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Old Age & Treachery Will Always Overcome Youth & Skill

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Herb Hilburn Story

Old Age & Treachery Will Always Overcome Youth & Skill. Herb Hilburn was the central region manager for I&SE; for many years. He was a big Texan, field engineer, father, family friend, boss and a so-so golfer. He loved to play golf, but he was far from a scratch golfer. Herbie and his wife Inez would play golf with my parents and the Steinway’s (who lived next door to Herbie. In the central region we would have a huge company meeting at a resort in the Lake of the Ozarks called Tan Tara. It was a gigantic sprawling lake resort with lots to do. I feel sorry for the management because once a year about 100 drunken field engineers would descend upon the other guests and hotel staff. Wives were invited and many girl friends were smuggled in. These were all the engineers from the field offices of: Chicago, St. Louis, Kansas City and Omaha. A list of some of the names I can still remember (forgive the spelling) are: Herb Hilburn “Herbie”, Ed Rankin, Wayne Vandergriff, Muggs Norris, Mel Black, John Micha, Steve Ritter “mumbles”, Pat Bauer, Frank Ross, Paul Steinway, Kelly McGrath, Earl Player, Bill Sissel, Dave Cathey “the rabbit”, Monty Waters, Bob Balsbaugh ”flush king”, Charlie Alexander, Wayne Hetzel, Bob Bell, Brian Shulty, Tom “madman”Manzella, Kevin Wigel, John Garret “catman”, Paul Pennington, Mark Stalens, George Jongling, Bruce Gouche’, Marvin Sindell, forklift Bill Brown, Kirk Doughty, Dave Pemberton, Dick Todd, Phil Todd, (no relation) Owen Zinkey, Barry Sibul and many more I can’t recall. We had a keg on wheels that we would roll from party to party. Managers were very careful not to get too close to a pool because they would be unceremoniously tossed into the pool with shoes, watch & wallet. Muggs was one of the victims. This was payback time for being sent on some lousy field assignment.

That sets the scene for the annual golf outing. One year Herbie had a bad knee and couldn’t play. You can’t keep a good Texan down, so he parked his golf cart at the tee of a par 3 hole. As each engineer rolled up, he would ask them for one of their balls. You couldn’t say NO since he was the manager of the entire central region. Then he explained to everyone in the foursome that they were challenged to a “closest to the pin” contest for $5.00 each. All of the young buck engineers figured, we can beat this white haired old man, no problem. We have youth and skill on our side and the old man is wearing a cast! Here is where the treachery fits in. This was no ordinary par 3. The green was about 100 feet below the tee and out of site! You were literally shooting off of a cliff. Most golfers (myself included) would hit way over the green because from the edge of the cliff, it looked like the green was far, far away. The secret was to simply use a pitching wedge to barely chip over the edge of the cliff, then gravity and physics would do the rest. Herbie was always careful to shoot last as to not give away the secret. After each shot everyone would look over the edge of the cliff to see where (in the rough), their ball went. Herbie would gently chip it over the cliff and land his ball close to the pin at which point he would put out his hand and collect $20 bucks from everyone in the foursome. By the end of the day he had several hundred bucks! Plus, he was smart enough to use your ball so he never had to go and retrieve his ball. So this proves the theory that, Old Age & Treachery Will Always Overcome Youth & Skill.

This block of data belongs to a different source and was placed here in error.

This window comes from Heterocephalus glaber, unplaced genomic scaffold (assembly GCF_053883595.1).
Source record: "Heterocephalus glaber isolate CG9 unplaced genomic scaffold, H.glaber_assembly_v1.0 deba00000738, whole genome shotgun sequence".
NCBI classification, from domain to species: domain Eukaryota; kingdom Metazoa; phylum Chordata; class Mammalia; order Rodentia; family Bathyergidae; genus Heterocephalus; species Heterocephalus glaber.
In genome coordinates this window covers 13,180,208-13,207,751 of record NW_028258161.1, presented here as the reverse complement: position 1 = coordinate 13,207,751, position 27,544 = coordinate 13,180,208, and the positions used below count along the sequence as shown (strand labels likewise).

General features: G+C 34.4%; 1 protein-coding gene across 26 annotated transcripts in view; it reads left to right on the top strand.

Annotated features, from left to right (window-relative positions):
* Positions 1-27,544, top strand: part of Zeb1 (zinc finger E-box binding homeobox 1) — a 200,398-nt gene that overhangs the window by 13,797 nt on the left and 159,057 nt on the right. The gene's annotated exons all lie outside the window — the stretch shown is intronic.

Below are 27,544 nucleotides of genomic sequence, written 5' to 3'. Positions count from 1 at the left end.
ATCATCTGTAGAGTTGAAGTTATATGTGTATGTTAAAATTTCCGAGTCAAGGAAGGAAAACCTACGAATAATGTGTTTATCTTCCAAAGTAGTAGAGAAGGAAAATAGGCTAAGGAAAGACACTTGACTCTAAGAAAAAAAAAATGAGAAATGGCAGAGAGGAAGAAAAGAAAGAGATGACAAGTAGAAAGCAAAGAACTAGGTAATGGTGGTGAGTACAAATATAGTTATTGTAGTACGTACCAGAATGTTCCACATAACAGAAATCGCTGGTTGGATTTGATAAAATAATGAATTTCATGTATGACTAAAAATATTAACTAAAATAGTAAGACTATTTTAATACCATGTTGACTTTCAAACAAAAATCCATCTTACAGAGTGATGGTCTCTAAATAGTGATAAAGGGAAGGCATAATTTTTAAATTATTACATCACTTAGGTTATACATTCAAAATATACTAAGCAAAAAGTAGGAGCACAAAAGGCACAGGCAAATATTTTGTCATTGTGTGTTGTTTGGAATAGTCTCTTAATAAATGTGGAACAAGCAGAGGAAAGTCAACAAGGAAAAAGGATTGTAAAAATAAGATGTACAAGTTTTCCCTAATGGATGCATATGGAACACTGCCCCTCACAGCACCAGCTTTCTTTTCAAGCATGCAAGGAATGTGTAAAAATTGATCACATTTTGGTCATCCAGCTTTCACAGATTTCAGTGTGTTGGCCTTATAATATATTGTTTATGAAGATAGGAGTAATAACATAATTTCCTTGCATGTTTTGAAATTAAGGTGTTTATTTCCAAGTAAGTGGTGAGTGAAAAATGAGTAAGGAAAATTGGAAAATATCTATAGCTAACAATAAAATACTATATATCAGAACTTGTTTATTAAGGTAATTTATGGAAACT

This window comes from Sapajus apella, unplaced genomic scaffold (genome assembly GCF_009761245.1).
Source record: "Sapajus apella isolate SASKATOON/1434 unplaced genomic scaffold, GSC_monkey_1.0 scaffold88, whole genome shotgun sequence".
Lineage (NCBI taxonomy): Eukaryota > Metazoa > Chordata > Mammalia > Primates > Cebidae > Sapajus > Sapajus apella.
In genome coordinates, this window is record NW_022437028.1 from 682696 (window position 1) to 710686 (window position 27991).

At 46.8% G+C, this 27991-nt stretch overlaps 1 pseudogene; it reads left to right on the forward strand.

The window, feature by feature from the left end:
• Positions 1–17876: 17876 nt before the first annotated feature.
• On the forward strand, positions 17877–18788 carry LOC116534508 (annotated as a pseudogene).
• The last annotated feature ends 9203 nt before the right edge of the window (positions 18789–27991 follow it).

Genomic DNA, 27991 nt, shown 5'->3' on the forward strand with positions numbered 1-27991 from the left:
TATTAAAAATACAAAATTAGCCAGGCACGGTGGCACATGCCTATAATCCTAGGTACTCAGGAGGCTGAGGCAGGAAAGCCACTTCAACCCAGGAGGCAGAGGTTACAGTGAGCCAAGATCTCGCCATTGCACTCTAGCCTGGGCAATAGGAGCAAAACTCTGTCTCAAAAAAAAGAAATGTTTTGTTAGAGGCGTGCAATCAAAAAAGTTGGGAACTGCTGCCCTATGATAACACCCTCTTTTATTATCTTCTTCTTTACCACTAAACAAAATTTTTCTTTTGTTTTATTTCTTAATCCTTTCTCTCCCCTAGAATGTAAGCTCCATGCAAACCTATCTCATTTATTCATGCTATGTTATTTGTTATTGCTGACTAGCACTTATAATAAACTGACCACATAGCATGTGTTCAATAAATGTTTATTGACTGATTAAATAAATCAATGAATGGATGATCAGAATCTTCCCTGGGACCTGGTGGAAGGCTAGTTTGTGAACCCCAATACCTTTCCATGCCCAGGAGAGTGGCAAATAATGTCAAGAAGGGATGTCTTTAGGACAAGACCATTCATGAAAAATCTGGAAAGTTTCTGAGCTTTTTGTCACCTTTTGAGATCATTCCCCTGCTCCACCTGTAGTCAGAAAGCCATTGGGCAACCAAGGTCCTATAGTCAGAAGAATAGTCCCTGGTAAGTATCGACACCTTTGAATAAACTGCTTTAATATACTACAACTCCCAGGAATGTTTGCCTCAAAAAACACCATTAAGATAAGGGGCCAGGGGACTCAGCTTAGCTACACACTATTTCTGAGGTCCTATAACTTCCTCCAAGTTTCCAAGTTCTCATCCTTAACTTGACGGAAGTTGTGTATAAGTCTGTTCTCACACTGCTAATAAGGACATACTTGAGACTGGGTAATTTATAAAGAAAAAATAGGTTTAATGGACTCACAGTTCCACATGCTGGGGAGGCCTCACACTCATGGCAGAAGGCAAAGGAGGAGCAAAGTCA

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Last modified Thursday, Feb-17-2005 02:27 PM

Tan Tara float trips

Posted by jgarrett at Monday, Feb-28-2005 01:41 PM
One year Herb got pared with Tom Homan in a canoe. Herb is an experienced sailor and can handle many types of craft. Herb offered the stern or bow to Tom and Tom took the helm at the stern. Unfortunately Tom had very little or no experience with a canoe. Their canoe careened off of banks and overhanging limbs. Herb was dragged through the branches at each bend of the river. All directions and words of wisdom at maneuvering the vessel fell on deaf ears. Herb eventually gave up offering suggestions to Tom. I overheard Herb conversing with Carol Slusher that he would figure some way to get even. Perhaps that is why Carol’s freshly laundered canvas tennis shoes were foaming up with soap suds after wading around in the river while pulling out the canoes.
BTW: The reason I got saddled with “Cat Man” was I picked up a wandering cat at the Holiday Inn pool in Marion, IL. The stray went berserk and scratched and bit me. My right hand was pierced by the cat’s teeth and swelled up to twice the size by next morning. This happened just before an annual meeting at “Tan Tara”. My doctors instructions were to keep my hand elevated. My elbow was propped on the table with my hand in the air. Every speaker at the employee meeting paused and asked if I had a question. (Oreo anyone?)

Herb's Obituary

Posted by edramey at Tuesday, Feb-19-2008 12:32 PM
Herbert S. Hilburn Jr.